Do you journal? Does it seem daunting, useless, or just something writers do?
It doesn’t have to be.
I’m a little late to the party, but Bakari Chavanu created NaJoWriMo at the beginning of this year as a practice to concentrate on journal writing for 4 months of the year. I’ve been an avid journaler since age 11 (when I called it a diary), and back then, I didn’t know that journaling would help me write my first book.
Journaling is for everyone–it doesn’t matter how old you are, what gender you are, or what you do for a living.
There are lots of reasons to journal. It has nothing to do with whether you have the talent to write for a living.
Throughout the month, I’m blogging 20 questions from this month’s feature article on O magazine.
Question 3- Am I With the Right Person?
I was on the Chat Atlanta show a few weeks ago (click here to listen) and one of the things a panelists said is that a lot of people suffer in their relationships simply because they are not with the right person. I’m currently single but my stance is this: If you do not like the person that you’re with, if you do not share the same values, if you are not BOTH willing to do the work to better your communication, be understanding and compromise with each other, then you’re bound to be miserable.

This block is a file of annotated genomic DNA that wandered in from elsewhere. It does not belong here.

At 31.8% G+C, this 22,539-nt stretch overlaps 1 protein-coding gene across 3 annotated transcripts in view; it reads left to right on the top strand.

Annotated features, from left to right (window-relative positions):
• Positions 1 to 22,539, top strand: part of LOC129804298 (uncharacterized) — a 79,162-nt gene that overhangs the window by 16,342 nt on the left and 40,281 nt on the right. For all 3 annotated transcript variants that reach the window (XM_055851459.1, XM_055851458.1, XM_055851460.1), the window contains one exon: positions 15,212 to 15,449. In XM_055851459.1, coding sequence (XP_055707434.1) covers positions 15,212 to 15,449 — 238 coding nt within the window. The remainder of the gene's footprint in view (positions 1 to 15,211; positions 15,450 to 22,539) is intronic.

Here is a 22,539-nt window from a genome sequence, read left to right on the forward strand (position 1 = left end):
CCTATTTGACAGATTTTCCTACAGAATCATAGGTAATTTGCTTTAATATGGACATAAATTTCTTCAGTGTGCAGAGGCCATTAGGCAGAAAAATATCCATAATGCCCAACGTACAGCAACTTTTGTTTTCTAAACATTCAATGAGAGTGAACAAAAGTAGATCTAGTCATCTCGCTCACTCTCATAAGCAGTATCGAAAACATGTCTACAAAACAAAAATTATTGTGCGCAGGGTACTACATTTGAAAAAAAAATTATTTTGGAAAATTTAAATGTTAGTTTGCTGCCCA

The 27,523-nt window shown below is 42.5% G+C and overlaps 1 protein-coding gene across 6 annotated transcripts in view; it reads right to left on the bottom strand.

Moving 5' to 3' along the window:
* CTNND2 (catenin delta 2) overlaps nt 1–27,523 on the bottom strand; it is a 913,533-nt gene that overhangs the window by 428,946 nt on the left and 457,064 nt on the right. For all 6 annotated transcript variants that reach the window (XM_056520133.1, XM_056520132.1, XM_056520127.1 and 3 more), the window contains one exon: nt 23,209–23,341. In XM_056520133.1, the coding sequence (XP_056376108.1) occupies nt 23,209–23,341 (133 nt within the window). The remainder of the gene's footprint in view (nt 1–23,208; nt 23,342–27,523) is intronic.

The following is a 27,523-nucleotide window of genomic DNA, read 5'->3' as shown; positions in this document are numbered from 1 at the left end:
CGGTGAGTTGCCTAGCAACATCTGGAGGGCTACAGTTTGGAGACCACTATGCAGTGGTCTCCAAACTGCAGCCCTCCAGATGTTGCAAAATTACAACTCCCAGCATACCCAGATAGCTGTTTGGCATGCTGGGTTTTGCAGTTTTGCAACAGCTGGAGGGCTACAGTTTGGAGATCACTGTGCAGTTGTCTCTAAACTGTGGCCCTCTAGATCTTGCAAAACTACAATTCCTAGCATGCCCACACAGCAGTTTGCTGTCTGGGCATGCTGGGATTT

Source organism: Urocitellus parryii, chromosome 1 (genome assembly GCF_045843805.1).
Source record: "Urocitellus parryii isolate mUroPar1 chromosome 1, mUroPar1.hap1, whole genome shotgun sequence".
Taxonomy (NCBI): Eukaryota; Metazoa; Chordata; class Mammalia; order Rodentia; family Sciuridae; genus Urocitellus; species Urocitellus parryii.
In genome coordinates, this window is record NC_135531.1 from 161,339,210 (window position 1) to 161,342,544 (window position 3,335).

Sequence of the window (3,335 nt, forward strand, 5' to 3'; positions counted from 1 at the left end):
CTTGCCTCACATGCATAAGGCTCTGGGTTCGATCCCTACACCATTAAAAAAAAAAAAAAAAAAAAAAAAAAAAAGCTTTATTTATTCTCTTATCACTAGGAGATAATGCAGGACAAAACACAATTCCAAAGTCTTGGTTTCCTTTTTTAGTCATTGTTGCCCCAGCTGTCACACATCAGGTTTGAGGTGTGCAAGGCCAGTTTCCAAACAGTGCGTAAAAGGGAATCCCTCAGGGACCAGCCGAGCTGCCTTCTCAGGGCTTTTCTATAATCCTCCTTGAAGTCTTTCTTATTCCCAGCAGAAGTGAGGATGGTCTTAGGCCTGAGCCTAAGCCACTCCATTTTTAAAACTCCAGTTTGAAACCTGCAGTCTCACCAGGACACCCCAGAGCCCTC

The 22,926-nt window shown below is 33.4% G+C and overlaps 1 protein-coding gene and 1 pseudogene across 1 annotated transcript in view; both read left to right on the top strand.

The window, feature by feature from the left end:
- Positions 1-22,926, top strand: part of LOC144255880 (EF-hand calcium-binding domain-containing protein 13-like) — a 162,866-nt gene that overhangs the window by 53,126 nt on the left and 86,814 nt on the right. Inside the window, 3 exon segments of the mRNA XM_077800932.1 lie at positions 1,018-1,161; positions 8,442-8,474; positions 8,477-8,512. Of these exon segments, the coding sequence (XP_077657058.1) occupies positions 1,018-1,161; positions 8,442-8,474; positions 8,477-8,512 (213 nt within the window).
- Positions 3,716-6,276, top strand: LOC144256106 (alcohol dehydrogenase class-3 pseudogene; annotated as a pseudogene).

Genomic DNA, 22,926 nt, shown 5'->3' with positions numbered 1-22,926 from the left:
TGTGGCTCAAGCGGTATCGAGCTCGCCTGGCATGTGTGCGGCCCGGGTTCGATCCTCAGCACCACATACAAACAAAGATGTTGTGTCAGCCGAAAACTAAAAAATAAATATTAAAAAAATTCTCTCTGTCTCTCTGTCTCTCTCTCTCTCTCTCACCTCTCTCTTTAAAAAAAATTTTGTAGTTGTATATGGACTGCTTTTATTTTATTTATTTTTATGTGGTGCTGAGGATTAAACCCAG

Julie Orringer* describes a sense of peacefulness that comes over you in dating relationships when you’re with “The One.” I will let peace be the umpire of my spirit as well, as I wait to meet him.
Do you ever ask yourself this question? What is your conclusion?
Just received the April issue of O magazine in the mail (a little late–and got the March issue 2 days later!). The cover story is “20 Questions Every Woman Should Ask Herself Today!” You would get tired answering all 20 questions in one day, butI love to journal so I decided to blog the answers to those questions, one per day this month. This is a trend, since I wrote every day last April, too. (And by the way, I think these self-reflective questions are good for anyone-not just women.)
Question 1- Do I Examine My Life Enough?
Yes. I’m deep.
“Life is brief, but if you’re brave, it’s deep.” – Elissa Schappell*
I’m always thinking about how I feel about my circumstances, what my goals are, what’s coming up next, and where I want to be in my life 6 months, 1 year or more from now. Quarterly, I review my life plan, which assists me with covering the deeper issues and dreams at hand.
How often do you examine your life? What method do you use for self-examination?
* Elissa wrote the essay for Question 2, which I’ll cover next time.
TomorrowWikipedia: Tomorrow normally refers to the day after the present day. →
How would I describe my life in August 2012 in one word? Stressful. (I wrote a full entry in my journal that mentions a lot more stressful things than I’m willing to write in this post, but trust me, I’m happy to see September.)
Moving on Up and Going Out
I moved into a new home and took a mini-vacation.